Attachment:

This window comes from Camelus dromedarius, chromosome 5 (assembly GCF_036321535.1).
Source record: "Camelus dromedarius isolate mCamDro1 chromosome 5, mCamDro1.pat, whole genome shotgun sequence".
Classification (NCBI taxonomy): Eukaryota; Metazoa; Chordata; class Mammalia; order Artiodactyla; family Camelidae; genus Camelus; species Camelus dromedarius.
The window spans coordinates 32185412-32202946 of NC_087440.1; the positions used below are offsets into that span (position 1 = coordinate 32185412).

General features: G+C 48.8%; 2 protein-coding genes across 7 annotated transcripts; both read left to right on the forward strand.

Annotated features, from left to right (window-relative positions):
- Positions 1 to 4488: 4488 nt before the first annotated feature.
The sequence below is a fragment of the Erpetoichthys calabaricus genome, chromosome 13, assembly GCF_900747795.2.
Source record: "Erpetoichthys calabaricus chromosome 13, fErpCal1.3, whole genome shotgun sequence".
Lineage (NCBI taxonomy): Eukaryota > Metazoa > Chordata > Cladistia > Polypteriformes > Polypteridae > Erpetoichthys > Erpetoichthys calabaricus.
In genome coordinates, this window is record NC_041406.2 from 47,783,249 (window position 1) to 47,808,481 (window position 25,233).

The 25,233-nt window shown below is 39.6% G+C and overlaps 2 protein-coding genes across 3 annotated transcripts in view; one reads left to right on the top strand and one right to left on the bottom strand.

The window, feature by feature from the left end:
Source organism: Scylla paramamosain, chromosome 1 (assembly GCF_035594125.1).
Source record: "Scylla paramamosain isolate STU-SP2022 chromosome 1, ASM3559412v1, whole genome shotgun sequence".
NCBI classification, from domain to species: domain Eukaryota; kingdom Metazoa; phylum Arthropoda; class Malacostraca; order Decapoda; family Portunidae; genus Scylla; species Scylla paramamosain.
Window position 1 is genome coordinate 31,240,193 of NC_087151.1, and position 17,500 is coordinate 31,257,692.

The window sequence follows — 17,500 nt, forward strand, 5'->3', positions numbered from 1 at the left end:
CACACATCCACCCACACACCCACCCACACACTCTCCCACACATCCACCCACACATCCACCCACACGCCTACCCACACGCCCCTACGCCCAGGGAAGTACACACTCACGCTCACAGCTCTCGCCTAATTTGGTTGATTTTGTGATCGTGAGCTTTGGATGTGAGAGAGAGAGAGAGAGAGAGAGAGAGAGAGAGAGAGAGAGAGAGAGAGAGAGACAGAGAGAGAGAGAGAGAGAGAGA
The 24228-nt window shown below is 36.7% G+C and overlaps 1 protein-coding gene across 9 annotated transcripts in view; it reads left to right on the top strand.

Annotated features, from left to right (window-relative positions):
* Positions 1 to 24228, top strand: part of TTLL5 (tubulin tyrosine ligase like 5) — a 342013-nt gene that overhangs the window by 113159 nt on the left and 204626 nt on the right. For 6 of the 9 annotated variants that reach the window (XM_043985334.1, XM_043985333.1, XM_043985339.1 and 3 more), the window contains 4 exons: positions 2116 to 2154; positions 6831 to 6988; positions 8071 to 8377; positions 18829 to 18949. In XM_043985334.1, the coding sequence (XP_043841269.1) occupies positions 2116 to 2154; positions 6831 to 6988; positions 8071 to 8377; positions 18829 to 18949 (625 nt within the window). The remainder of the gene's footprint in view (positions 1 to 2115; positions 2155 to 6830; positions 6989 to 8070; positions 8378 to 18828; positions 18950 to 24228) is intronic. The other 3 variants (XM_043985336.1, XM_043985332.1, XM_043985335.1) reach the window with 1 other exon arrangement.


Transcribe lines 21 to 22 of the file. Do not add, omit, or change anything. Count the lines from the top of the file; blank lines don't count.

Annotated features, from left to right (window-relative positions):
* Positions 1 to 24228, top strand: part of TTLL5 (tubulin tyrosine ligase like 5) — a 342013-nt gene that overhangs the window by 113159 nt on the left and 204626 nt on the right. For 6 of the 9 annotated variants that reach the window (XM_043985334.1, XM_043985333.1, XM_043985339.1 and 3 more), the window contains 4 exons: positions 2116 to 2154; positions 6831 to 6988; positions 8071 to 8377; positions 18829 to 18949. In XM_043985334.1, the coding sequence (XP_043841269.1) occupies positions 2116 to 2154; positions 6831 to 6988; positions 8071 to 8377; positions 18829 to 18949 (625 nt within the window). The remainder of the gene's footprint in view (positions 1 to 2115; positions 2155 to 6830; positions 6989 to 8070; positions 8378 to 18828; positions 18950 to 24228) is intronic. The other 3 variants (XM_043985336.1, XM_043985332.1, XM_043985335.1) reach the window with 1 other exon arrangement.